Lovely lemon curdy pud

lemon curdy pud

Serves 4

  • 55 g butter

  • 115 g sugar

  • grated rind and juice of 1 lemon

  • 2 large free-range eggs, separated

  • 55 g self-raising flour

  • 285 ml milk

Preheat the oven to 200ºC/400ºF/gas 6. Cream the butter, sugar and lemon rind in a mixing bowl. Add the egg yolks and flour and beat in, then add the milk and 3 tablespoons of lemon juice and mix well.



Whisk the egg whites in a separate bowl until stiff, then add the rest of the mixture. Mix it all well but don't over-mix it; you don't want the air to come out of the egg whites. Pour into a buttered ovenproof dish, stand the dish in a roasting tin about a third full of water, then bake in your preheated oven for about 45 minutes until the top is set and spongy and it's a nice golden colour.

Nutritional Information

Lovely lemon curdy pud

Pleasingly gooey and spongy

More Vegetarian recipes >
0 foodies cooked this
This comforting lemon pudding looks great, tastes amazing and is totally hassle free – I love it
Serves 4
55m
Super easy
Method

This is really tasty and dead easy to make – my sister Anna loves it! It looks good cooked in a Pyrex dish, as it goes into layers as it cooks, with a sort of lemon curdy custard at the bottom and a spongy meringuey top. Mmmmmmm... very delicious!

Preheat the oven to 200ºC/400ºF/gas 6. Cream the butter, sugar and lemon rind in a mixing bowl. Add the egg yolks and flour and beat in, then add the milk and 3 tablespoons of lemon juice and mix well.

Whisk the egg whites in a separate bowl until stiff, then add the rest of the mixture. Mix it all well but don't over-mix it; you don't want the air to come out of the egg whites. Pour into a buttered ovenproof dish, stand the dish in a roasting tin about a third full of water, then bake in your preheated oven for about 45 minutes until the top is set and spongy and it's a nice golden colour.

Whether it's delicious vegetarian or vegan recipes you're after, or ideas for gluten or dairy-free dishes, you'll find plenty here to inspire you. For more info on how we classify our lifestyle recipes please read our special diets fact sheet, or or for more information on how to plan your meals please see our special diets guidance.

Nutritional Information Amount per serving:

Calories

Calories are just a unit of energy. If you eat more than you use you can gain weight, or lose it if you don't eat enough. How much you need depends on your weight, gender and how active you are, but it's around 2,000 a day.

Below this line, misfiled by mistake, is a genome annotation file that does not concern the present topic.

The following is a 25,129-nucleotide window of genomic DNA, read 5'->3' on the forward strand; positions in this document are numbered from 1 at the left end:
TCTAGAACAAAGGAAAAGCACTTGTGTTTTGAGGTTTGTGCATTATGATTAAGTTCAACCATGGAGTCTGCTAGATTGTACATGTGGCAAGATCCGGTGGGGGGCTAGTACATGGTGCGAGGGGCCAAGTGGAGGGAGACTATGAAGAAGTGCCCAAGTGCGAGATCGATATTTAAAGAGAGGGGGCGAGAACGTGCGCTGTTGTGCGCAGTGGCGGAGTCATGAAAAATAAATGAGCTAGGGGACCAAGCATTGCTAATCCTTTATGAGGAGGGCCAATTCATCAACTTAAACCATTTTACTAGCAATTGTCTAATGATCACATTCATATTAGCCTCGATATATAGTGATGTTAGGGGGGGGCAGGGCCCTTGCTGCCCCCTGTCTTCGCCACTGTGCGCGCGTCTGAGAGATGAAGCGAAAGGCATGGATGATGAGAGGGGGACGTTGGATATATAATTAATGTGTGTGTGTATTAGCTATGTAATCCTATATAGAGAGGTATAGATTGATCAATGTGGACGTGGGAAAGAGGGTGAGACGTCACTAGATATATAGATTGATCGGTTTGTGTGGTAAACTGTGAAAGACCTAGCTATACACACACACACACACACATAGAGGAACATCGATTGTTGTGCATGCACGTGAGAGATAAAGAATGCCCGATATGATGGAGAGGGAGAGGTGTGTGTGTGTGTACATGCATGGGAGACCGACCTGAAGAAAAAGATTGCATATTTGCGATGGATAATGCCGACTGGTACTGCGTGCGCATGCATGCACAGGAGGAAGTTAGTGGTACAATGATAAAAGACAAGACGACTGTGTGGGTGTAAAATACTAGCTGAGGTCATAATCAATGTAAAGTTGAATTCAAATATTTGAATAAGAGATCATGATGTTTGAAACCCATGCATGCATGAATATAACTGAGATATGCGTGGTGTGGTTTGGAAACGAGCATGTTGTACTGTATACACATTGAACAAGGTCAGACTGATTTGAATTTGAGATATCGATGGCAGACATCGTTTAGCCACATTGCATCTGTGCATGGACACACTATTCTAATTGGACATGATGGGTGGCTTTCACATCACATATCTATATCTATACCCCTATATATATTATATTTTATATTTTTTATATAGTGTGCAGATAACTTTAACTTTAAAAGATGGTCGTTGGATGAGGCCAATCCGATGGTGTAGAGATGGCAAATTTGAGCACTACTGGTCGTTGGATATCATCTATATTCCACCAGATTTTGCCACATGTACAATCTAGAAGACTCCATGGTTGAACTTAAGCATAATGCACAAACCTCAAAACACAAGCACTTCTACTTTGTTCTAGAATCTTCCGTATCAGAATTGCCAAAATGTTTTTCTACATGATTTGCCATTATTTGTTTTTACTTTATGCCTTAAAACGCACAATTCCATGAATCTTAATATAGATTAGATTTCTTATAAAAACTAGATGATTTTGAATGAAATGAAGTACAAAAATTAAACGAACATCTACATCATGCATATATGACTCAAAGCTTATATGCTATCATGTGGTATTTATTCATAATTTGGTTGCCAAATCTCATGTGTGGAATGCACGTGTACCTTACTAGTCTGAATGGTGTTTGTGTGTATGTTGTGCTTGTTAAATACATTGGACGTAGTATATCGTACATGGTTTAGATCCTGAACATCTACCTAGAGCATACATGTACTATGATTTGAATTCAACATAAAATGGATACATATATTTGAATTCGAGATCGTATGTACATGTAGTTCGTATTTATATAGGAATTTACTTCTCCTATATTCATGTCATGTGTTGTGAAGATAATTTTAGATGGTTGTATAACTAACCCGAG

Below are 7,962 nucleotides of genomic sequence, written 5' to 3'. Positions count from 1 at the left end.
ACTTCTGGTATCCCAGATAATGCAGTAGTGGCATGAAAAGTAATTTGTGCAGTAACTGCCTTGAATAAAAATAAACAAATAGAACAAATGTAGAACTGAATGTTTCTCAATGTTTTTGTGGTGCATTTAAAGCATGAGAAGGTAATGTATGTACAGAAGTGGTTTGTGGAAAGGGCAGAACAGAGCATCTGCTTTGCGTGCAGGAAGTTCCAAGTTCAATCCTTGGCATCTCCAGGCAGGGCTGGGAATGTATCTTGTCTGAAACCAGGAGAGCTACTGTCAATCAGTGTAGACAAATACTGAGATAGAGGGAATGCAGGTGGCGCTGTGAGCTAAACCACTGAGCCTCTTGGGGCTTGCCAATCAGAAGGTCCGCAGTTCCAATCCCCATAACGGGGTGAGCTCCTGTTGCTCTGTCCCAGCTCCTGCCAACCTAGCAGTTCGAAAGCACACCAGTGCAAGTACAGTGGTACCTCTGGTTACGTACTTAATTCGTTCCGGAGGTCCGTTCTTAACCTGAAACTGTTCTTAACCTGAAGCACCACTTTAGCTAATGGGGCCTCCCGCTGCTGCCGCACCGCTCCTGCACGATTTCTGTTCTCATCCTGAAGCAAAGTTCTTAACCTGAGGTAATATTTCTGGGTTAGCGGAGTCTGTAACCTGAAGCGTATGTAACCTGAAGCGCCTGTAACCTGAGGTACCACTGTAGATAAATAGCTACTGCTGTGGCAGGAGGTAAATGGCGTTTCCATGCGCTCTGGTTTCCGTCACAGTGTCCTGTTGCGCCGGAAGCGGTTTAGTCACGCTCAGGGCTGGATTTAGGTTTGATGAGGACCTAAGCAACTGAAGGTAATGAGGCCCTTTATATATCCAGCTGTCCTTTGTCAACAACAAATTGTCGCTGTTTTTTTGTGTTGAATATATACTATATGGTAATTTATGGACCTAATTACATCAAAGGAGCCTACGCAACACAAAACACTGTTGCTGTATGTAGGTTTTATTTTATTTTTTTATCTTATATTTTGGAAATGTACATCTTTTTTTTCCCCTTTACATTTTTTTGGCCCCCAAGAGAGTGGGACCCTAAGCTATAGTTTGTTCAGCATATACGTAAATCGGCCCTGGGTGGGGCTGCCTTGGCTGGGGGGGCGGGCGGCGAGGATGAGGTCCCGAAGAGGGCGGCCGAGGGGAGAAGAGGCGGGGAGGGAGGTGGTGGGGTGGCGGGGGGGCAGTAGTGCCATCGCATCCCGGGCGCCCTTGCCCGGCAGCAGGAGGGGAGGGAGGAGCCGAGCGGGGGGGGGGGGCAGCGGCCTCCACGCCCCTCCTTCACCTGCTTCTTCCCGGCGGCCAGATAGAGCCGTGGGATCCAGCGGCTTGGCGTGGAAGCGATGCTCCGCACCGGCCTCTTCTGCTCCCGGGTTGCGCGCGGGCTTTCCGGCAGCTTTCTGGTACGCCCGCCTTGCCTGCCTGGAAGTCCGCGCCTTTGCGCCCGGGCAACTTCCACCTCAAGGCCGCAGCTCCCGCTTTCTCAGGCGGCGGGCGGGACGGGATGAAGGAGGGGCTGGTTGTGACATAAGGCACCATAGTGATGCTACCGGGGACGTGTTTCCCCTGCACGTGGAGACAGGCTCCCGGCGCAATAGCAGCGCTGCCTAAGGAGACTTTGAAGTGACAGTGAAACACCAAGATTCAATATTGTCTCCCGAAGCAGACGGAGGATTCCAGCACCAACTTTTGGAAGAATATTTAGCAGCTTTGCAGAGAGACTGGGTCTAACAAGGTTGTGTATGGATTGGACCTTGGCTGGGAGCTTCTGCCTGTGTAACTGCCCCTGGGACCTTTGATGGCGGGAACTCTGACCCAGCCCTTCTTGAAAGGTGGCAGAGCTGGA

Carbs

Carbs are a great source of energy and, excluding foods such as potatoes, are made from grains - like bread, pasta and cereal. We all need carbs, but try to make them all wholegrain by sticking to brown bread, rice and pasta - they are much more nutritious.

Sugar

We all deserve a treat sometimes, but try to limit your sugar intake. Most of your sugar should come from raw fruit and milk, because they give us lots of nutrients too. Always check food labels so you know how much sugar you're eating.

Fat

We all need to eat a small amount of fat because it protects our organs and helps us grow. But we need to be careful about how much fat we eat and what kinds of fat, because in higher levels it's associated with weight gain, diabetes, cancer and heart disease.

Saturates

Saturated or "bad fats" are in beef, pork, chicken skin, butter, cream and cheese. Too much can be bad for our heart and cholesterol levels, but unsaturated or "good fats" in fish, nuts, avocados and some oils can help keep our hearts healthy if eaten in moderation.

Protein

Protein helps our muscles to grow and repair, as well as providing you with essential amino acids. When it comes to protein, try to eat leaner sources such as chicken and fish or non-meat sources such as eggs, dairy, beans, nuts, seeds, tofu and pulses.
  • Calories 371
    19%
  • Carbs 45.2g
    17%
  • Sugar 35.1g 39%
  • Fat 17.3g 25%
  • Saturates 9.6g 48%
  • Protein 8.3g 18%
Of an adult's reference intake

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BUYING SUSTAINABLY SOURCED FISH

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Buying sustainably sourced fish means buying fish that has been caught without endangering the levels of fish stocks and with the protection of the environment in mind. Wild fish caught in areas where stocks are plentiful are sustainably sourced, as are farmed fish that are reared on farms proven to cause no harm to surrounding seas and shores.

When buying either wild or farmed fish, ask whether it is sustainably sourced. If you're unable to obtain this information, don't be afraid to shop elsewhere – only by shopping sustainably can we be sure that the fantastic selection of fish we enjoy today will be around for future generations.

For further information about sustainably sourced fish, please refer to the useful links below:

Marine Stewardship Council
http://www.msc.org/

Fish Online
http://www.fishonline.org

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  • 55 g butter

  • 115 g sugar

  • grated rind and juice of 1 lemon

  • 2 large free-range eggs, separated

  • 55 g self-raising flour

  • 285 ml milk